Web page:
# Thread: FAQ: Graphics Math

1. Thank you VERY much for the informative post! btw: in terms of using the API to finish a triangle, the reason I'm asking all these questions is that I'm not using an API. If I did, even though I would have a nice app, I wouldn't understand the math as well.

Again, thank you.  2. To further illustrate here is a shot from my project in texture mode. 3. Here is a shot from nearly the same location in wireframe mode. Notice that the texture's are still applied to the lines (if you can see that in the screen shot) so this is not pure wireframe mode, but it's close.

I had to ramp the RGBs to get this to display right. Hope you can see it.

You can see that my sphere's are made up of a bunch of flat faces. The flat faces are then divided into 2 triangles. So you can see the triangles in this pic quite well.

Also the lighting is turned on in this pic and the light source is directly behind the camera. I softened the image a bit so you can see the lines better.

The big blue lines behind the sphere (they are behind it, but you can see through the sphere now so they show up) are from the backdrop sphere. Notice in the texture picture that there is a big space backdrop texture. This is simply a huge textured sphere that is always centered around the camera. In the wireframe mode pic you can see the background sphere as well as the planet sphere.

To visualize the square faces in your mind, mentally take out all the diagonal lines in the wireframe pic. Now put em back in and you have the triangles. They were created exactly the same way I explained and illustrated in my post. 4. Just in case you are having probs picking out the tris - I have color highlighted the tris according to the example picture I showed you above.

Red corresponds to triangle 1, and yellow corresponds to triangle 2. 5. OH MY GOD! You are like a god! That's absolutly the coolest thing I've ever seen! I can't even make a spinning wireframe box, and you not only made a wireframe sphere, but also textured!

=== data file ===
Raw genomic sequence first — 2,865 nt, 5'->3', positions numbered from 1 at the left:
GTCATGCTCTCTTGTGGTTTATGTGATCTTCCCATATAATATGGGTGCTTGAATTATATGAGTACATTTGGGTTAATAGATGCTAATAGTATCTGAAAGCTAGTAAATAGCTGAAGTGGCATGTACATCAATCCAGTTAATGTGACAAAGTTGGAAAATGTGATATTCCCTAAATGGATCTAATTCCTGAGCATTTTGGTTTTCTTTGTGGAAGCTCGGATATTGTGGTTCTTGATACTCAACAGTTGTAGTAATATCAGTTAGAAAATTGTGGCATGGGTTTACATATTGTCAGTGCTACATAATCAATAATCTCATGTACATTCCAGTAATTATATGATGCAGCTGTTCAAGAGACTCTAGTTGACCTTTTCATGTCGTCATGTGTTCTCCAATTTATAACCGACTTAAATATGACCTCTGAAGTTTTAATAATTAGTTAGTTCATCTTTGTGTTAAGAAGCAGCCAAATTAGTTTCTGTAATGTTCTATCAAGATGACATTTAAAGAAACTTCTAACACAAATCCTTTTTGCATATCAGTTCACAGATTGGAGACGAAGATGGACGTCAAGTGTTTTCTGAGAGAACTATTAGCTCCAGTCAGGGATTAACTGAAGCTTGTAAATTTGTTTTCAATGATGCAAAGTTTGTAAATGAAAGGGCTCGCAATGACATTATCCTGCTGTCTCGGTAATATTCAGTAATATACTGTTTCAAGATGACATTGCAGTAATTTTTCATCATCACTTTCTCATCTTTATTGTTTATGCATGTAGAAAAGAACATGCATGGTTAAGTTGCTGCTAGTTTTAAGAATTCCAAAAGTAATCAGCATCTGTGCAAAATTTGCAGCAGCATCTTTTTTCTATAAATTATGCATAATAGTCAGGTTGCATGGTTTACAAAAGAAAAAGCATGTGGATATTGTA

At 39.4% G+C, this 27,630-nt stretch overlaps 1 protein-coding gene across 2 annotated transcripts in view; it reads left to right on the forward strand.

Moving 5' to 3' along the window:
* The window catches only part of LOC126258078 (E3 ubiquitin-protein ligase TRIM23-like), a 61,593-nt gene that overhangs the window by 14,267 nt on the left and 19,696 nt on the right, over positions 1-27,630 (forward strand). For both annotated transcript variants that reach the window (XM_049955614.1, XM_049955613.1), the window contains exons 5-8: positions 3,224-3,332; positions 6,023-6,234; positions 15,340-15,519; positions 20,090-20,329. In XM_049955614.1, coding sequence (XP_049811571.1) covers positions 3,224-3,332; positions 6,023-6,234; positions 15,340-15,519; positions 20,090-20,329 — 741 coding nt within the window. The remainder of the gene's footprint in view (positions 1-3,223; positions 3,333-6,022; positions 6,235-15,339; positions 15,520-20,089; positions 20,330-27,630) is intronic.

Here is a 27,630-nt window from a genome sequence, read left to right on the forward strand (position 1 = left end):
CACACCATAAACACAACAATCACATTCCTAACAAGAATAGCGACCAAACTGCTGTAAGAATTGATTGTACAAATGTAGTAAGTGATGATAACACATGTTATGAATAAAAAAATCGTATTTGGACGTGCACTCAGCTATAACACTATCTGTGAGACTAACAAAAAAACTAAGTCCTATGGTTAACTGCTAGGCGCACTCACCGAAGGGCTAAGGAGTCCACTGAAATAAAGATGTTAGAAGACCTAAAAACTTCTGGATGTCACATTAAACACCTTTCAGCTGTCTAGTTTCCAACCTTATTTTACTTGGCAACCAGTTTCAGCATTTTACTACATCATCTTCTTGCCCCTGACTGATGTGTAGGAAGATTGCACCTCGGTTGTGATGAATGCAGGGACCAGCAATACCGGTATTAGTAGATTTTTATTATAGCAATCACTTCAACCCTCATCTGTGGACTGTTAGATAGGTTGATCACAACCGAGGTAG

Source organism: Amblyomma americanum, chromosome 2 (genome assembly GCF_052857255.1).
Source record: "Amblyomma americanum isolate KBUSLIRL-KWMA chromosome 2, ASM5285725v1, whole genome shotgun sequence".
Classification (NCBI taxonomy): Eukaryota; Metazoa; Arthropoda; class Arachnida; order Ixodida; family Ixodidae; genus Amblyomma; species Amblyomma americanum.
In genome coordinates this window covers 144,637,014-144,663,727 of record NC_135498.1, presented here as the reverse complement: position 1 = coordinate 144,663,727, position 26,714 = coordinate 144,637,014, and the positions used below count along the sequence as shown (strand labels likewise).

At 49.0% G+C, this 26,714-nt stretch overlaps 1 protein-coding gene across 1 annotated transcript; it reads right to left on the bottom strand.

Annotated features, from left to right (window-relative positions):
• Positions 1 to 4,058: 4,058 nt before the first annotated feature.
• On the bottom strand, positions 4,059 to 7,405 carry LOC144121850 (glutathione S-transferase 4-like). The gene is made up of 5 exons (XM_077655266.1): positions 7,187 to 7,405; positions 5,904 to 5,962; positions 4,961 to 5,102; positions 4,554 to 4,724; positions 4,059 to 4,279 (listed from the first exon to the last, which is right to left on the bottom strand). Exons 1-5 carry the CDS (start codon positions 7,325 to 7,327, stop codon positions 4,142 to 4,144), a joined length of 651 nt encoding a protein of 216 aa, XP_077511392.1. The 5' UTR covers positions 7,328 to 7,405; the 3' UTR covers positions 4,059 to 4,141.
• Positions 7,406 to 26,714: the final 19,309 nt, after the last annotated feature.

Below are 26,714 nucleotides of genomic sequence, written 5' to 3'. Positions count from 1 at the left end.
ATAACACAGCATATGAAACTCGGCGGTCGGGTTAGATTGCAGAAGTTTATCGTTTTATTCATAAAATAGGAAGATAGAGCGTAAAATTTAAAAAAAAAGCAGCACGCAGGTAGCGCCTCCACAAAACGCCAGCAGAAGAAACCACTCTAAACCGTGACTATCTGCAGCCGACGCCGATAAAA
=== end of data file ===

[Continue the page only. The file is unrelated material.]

Just thought I'd say, I worship you man!

Thanks again, 6. Another example. 7. Hold on, I think I just understood something after re-reading your posts. So, that entire wireframe sphere is simply squares, rotated and skewed to fit the surface of the sphere, then cut in half as triangles?

Wow, that's really cool. 8. Yes it is. Every model is composed of triangles. Now not all models decompose neatly into squares, but a lot of them do. Mine does because the sphere is created mathematically into quads or squares and then the squares are made into 2 triangles...or they are triangulated.

The rotation and all of that in my later pics are just a result of all the transformations the vertexes undergo as a result of the rendering pipeline or the method used to get the graphics from 3D to 2D.

Terrains also usually decompose neatly into triangulated quads or squares.

Here is the order for the render I showed you.

1. Model is created in model space centered at 0,0,0.
2 Model is created using mathematical equation of a sphere.
3. Vertexes are created from spherical coordinates resulting from equation.
4. Vertex normals are calculated by simply using the normalized or unit vertexes (basically where the vertexes would be if the radius of the sphere was 1.0f or 1 unit).
5. Formula:

These axes have been altered somewhat to fit my system.

-180<beta<180
0<alpha<360
alpha_increment=number of slices (longitude)/360.0f
beta_increment=number of stacks (lattitude)/360.0f

x=sin(beta)*cos(alpha)
y=sin(beta)*sin(alpha)
z=cos(beta)

normal.x=x
normal.y=y
normal.z=z

x=x*radius
y=y*radius
z=z*radius

vertex.x=x
vertex.y=y
vertex.z=z

alpha+=alpha_increment;
if (alpha>360.0f) beta+=beta_increment;

6. Spherical texture coords are generated along with vertex data.
7. Indexes into the vertex array are created - thus triangulating each four sided square into two triangles.
8. Model is assigned D3DMATERIAL9 material for lighting.
9. Model texture is loaded.

Rendering:

10. Model is rotated in model/local space.
11. Model is translated to world location.
12. Model is rotated in world space.
13. Model is transformed to world space. world=(model_rot)*(world_loc)*(world_rot)
14. Model is transformed to view space based on camera rotation, translation/position, etc. - too complex to list here. view=world*camera
15. Model is transformed to clip space by Direct3D. clip=view*clip_matrix
16. Model is lit by Direct3D.
17. Model is transformed to screen space by Direct3D.
18. Model is culled and textured by Direct3D using video card driver.

The first 9 steps are only performed at load time. The rest are done every frame. 9. Aha, thanks. Popular pages Recent additions